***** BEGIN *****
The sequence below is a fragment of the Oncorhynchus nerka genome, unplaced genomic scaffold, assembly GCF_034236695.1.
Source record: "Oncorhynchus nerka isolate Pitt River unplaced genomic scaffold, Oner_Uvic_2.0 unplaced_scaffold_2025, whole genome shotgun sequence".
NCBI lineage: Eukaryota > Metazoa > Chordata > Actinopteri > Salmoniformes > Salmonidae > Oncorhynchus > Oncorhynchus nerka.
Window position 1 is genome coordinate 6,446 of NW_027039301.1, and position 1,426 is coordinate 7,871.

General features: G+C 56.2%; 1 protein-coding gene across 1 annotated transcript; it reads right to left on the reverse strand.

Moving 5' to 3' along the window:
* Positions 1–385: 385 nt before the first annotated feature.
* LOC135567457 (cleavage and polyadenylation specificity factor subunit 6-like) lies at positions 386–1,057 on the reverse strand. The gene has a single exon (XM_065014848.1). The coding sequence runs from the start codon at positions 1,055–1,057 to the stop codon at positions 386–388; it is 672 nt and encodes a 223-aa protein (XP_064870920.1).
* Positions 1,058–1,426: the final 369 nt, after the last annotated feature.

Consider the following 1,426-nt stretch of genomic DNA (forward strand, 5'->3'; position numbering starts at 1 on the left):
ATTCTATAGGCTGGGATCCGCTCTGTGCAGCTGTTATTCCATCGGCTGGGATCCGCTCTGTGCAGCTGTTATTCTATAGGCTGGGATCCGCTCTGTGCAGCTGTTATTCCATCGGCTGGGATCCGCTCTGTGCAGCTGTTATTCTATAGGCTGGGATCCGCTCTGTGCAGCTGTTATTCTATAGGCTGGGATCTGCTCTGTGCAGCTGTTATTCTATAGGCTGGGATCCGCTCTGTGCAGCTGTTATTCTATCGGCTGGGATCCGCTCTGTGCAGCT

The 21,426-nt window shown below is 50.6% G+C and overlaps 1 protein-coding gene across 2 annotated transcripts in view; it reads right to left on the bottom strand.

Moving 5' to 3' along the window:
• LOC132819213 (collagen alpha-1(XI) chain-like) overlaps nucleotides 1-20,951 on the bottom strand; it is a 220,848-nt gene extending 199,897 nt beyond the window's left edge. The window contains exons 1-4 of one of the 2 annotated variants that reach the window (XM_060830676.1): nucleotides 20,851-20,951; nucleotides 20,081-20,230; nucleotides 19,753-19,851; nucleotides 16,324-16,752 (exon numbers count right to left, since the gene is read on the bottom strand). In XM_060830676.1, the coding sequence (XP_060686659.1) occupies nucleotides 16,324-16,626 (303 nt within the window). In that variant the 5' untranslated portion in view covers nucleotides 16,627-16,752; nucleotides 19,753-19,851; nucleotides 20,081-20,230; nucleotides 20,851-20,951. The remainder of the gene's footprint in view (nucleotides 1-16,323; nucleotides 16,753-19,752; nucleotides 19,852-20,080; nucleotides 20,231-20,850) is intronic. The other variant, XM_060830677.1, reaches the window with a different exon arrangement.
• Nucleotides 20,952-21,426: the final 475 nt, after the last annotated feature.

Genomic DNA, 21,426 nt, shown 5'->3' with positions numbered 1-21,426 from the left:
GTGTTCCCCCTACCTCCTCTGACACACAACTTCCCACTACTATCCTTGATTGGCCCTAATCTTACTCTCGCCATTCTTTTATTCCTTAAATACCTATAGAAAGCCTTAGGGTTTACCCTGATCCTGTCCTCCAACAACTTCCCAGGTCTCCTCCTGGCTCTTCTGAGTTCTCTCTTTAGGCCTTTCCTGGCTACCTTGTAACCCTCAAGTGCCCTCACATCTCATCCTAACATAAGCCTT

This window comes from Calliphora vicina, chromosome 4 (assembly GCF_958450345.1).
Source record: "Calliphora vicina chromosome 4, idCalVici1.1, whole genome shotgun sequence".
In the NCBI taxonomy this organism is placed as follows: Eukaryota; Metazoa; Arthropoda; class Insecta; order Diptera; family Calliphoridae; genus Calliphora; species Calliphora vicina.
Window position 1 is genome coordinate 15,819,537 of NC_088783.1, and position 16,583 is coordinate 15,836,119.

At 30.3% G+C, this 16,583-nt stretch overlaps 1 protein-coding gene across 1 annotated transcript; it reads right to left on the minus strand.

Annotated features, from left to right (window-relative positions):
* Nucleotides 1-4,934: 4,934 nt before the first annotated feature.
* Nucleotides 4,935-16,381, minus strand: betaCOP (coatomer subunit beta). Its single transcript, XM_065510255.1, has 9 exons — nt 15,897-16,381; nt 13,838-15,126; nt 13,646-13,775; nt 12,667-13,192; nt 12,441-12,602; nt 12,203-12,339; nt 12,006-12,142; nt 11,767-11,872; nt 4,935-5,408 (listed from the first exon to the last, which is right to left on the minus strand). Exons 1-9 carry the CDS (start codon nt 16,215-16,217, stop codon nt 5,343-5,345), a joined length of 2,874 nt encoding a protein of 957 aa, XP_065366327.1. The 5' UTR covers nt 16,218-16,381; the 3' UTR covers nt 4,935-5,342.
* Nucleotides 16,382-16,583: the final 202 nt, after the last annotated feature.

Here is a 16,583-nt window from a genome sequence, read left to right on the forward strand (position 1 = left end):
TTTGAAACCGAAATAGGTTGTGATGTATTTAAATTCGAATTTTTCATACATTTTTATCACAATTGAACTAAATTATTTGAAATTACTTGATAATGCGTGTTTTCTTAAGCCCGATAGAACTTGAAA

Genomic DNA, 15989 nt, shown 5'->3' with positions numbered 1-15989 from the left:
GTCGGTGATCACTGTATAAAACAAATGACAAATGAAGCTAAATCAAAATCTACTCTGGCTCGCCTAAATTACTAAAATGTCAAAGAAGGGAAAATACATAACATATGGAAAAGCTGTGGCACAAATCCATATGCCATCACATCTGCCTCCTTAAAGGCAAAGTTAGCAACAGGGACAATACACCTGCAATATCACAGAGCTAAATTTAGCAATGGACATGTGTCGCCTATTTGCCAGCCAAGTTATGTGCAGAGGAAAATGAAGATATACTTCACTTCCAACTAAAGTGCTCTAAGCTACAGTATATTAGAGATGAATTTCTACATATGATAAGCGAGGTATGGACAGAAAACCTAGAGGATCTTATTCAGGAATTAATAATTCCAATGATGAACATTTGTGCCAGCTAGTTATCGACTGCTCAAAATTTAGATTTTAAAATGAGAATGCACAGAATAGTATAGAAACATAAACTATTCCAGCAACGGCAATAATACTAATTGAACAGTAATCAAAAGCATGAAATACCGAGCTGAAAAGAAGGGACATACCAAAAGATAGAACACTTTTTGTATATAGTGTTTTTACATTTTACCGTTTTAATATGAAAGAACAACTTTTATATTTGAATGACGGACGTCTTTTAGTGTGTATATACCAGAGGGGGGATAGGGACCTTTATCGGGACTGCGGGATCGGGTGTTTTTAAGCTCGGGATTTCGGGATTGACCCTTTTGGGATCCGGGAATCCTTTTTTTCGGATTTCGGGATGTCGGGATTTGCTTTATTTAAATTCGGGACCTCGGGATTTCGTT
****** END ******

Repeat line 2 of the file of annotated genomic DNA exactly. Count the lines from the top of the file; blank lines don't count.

Source record: "Oncorhynchus nerka isolate Pitt River unplaced genomic scaffold, Oner_Uvic_2.0 unplaced_scaffold_2025, whole genome shotgun sequence".